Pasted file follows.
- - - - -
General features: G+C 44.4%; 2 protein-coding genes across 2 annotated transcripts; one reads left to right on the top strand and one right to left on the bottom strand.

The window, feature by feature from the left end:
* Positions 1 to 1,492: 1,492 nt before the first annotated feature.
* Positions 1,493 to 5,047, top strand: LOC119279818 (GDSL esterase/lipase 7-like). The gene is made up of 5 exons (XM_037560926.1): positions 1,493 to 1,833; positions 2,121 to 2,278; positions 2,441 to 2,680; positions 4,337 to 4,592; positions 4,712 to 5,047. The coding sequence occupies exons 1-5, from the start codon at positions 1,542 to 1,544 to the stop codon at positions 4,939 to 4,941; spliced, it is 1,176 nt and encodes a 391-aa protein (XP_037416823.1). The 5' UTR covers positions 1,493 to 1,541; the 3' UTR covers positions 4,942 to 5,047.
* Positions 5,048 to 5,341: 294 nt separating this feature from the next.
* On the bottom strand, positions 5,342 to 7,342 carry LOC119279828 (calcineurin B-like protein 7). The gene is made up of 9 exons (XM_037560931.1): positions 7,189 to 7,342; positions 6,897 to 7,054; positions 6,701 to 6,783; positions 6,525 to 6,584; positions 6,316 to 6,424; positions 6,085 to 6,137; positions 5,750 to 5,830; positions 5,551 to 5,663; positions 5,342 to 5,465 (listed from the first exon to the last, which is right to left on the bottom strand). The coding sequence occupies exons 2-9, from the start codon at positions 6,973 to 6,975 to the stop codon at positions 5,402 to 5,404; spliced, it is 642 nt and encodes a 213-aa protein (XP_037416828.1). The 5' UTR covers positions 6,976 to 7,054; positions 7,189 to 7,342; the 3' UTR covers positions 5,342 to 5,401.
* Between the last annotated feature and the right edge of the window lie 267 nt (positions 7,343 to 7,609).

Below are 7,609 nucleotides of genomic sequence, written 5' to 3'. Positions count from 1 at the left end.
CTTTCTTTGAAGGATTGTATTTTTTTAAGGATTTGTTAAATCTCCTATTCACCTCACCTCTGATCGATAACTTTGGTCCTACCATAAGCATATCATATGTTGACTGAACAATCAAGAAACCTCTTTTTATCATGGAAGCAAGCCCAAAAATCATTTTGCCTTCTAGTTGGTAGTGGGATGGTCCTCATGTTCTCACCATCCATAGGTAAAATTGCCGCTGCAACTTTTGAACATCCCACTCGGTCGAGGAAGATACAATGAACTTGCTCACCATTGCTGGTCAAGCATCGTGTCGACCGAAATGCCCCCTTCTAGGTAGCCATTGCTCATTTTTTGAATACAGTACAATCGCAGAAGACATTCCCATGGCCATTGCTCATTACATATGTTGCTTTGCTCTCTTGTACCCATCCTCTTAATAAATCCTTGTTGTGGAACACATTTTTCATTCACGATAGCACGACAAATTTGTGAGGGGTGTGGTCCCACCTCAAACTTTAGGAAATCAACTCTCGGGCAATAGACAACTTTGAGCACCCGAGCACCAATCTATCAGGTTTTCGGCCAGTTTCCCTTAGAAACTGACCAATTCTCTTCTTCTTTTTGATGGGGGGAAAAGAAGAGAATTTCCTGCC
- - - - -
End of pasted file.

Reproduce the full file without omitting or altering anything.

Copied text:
General features: G+C 44.4%; 2 protein-coding genes across 2 annotated transcripts; one reads left to right on the top strand and one right to left on the bottom strand.

The window, feature by feature from the left end:
* Positions 1 to 1,492: 1,492 nt before the first annotated feature.
* Positions 1,493 to 5,047, top strand: LOC119279818 (GDSL esterase/lipase 7-like). The gene is made up of 5 exons (XM_037560926.1): positions 1,493 to 1,833; positions 2,121 to 2,278; positions 2,441 to 2,680; positions 4,337 to 4,592; positions 4,712 to 5,047. The coding sequence occupies exons 1-5, from the start codon at positions 1,542 to 1,544 to the stop codon at positions 4,939 to 4,941; spliced, it is 1,176 nt and encodes a 391-aa protein (XP_037416823.1). The 5' UTR covers positions 1,493 to 1,541; the 3' UTR covers positions 4,942 to 5,047.
* Positions 5,048 to 5,341: 294 nt separating this feature from the next.
* On the bottom strand, positions 5,342 to 7,342 carry LOC119279828 (calcineurin B-like protein 7). The gene is made up of 9 exons (XM_037560931.1): positions 7,189 to 7,342; positions 6,897 to 7,054; positions 6,701 to 6,783; positions 6,525 to 6,584; positions 6,316 to 6,424; positions 6,085 to 6,137; positions 5,750 to 5,830; positions 5,551 to 5,663; positions 5,342 to 5,465 (listed from the first exon to the last, which is right to left on the bottom strand). The coding sequence occupies exons 2-9, from the start codon at positions 6,973 to 6,975 to the stop codon at positions 5,402 to 5,404; spliced, it is 642 nt and encodes a 213-aa protein (XP_037416828.1). The 5' UTR covers positions 6,976 to 7,054; positions 7,189 to 7,342; the 3' UTR covers positions 5,342 to 5,401.
* Between the last annotated feature and the right edge of the window lie 267 nt (positions 7,343 to 7,609).

Below are 7,609 nucleotides of genomic sequence, written 5' to 3'. Positions count from 1 at the left end.
CTTTCTTTGAAGGATTGTATTTTTTTAAGGATTTGTTAAATCTCCTATTCACCTCACCTCTGATCGATAACTTTGGTCCTACCATAAGCATATCATATGTTGACTGAACAATCAAGAAACCTCTTTTTATCATGGAAGCAAGCCCAAAAATCATTTTGCCTTCTAGTTGGTAGTGGGATGGTCCTCATGTTCTCACCATCCATAGGTAAAATTGCCGCTGCAACTTTTGAACATCCCACTCGGTCGAGGAAGATACAATGAACTTGCTCACCATTGCTGGTCAAGCATCGTGTCGACCGAAATGCCCCCTTCTAGGTAGCCATTGCTCATTTTTTGAATACAGTACAATCGCAGAAGACATTCCCATGGCCATTGCTCATTACATATGTTGCTTTGCTCTCTTGTACCCATCCTCTTAATAAATCCTTGTTGTGGAACACATTTTTCATTCACGATAGCACGACAAATTTGTGAGGGGTGTGGTCCCACCTCAAACTTTAGGAAATCAACTCTCGGGCAATAGACAACTTTGAGCACCCGAGCACCAATCTATCAGGTTTTCGGCCAGTTTCCCTTAGAAACTGACCAATTCTCTTCTTCTTTTTGATGGGGGGAAAAGAAGAGAATTTCCTGCC